Pay Transparency laws already enacted or proposed in numerous states and local jurisdictions require employers to be transparent with salary ranges and benefits. Depending on the jurisdiction, these laws require employers to provide job applicants with a salary range for a posted position at a specified point in the hiring process and provide existing employees with salary ranges when changing jobs or at hiring.
Below is a list of states and local jurisdictions that currently require pay range disclosures, along with links for more information.
Salary Transparency Trends
Massachusetts, New York State, and South Carolina have pending salary transparency legislation. And other states are expected to enact similar legislation during 2023. All strong indicators are that the trend to expand existing and new legislation relating to salary transparency will continue at a moderate pace.
California and New York, major employment hubs for large companies, are already setting a standard that will shift the balance of power in the enigmatic world of salary negotiations by providing job candidates and employees with illuminating information. In addition, younger adults entering the workforce are challenging the long-standing tradition of banning discussions of pay and salaries.
Disclosing salary ranges is something that many companies fear will not only provide competitive information to rivals but also hinder their ability to negotiate with a potential employee for a lower salary. In addition, employers feel including salary ranges in job postings may prevent some well-qualified candidates from applying.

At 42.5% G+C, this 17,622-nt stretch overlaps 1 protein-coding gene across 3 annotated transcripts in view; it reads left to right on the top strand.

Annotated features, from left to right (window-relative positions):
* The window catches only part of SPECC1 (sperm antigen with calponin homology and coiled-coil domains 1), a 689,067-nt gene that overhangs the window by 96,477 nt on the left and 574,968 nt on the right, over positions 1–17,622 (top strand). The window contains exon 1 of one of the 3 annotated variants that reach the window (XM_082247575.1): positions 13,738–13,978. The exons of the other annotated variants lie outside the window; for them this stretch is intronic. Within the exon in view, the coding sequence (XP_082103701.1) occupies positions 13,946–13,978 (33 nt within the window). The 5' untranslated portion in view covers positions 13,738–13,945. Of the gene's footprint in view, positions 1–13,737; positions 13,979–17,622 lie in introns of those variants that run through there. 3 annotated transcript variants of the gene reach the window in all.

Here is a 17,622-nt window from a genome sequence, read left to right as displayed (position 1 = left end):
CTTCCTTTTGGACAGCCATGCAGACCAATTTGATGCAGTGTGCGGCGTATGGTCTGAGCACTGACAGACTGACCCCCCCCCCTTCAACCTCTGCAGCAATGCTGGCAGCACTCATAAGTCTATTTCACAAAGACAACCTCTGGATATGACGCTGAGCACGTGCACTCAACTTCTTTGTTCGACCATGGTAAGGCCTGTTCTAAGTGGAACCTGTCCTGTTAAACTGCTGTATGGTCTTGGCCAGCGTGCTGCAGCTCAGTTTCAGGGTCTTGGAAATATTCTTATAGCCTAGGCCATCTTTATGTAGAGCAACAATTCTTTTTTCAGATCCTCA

On the other hand, knowing the pay range upfront can help streamline the hiring process. Job seekers on a specific compensation range may overlook a potential opportunity if the salary range is not evident. In addition, providing a salary range in a posting allows candidates the opportunity to opt out of applying for jobs below their range which will effectively filter out candidates that are not willing to take the position.
In the event a job posting with a salary range doesn’t generate a large enough candidate pool to fill a position, employers may need to perform a pay equity audit and analysis to make sure they are paying fairly for comparable work and performance. Establishing an infrastructure that creates a level playing field for all workers will help retain employees and attract talent for open positions.
Posting a salary range for a job can also be an advantage when negotiating with a candidate
seeking an above-posted range for the position. Having a preset salary range for a position can give employers bargaining power because it not only sets the base for compensation negotiations but also sets a ceiling.
Employers Next Steps
With about 20% of the U.S. population living in states requiring pay transparency, not including salary ranges in job postings may be a competitive disadvantage. Companies that compensate fairly and are willing to take the lead by making wages more transparent stand to benefit the most by generating greater job seeker engagement and building leadership trust with existing employees to boost productivity and reduce turnover rates.
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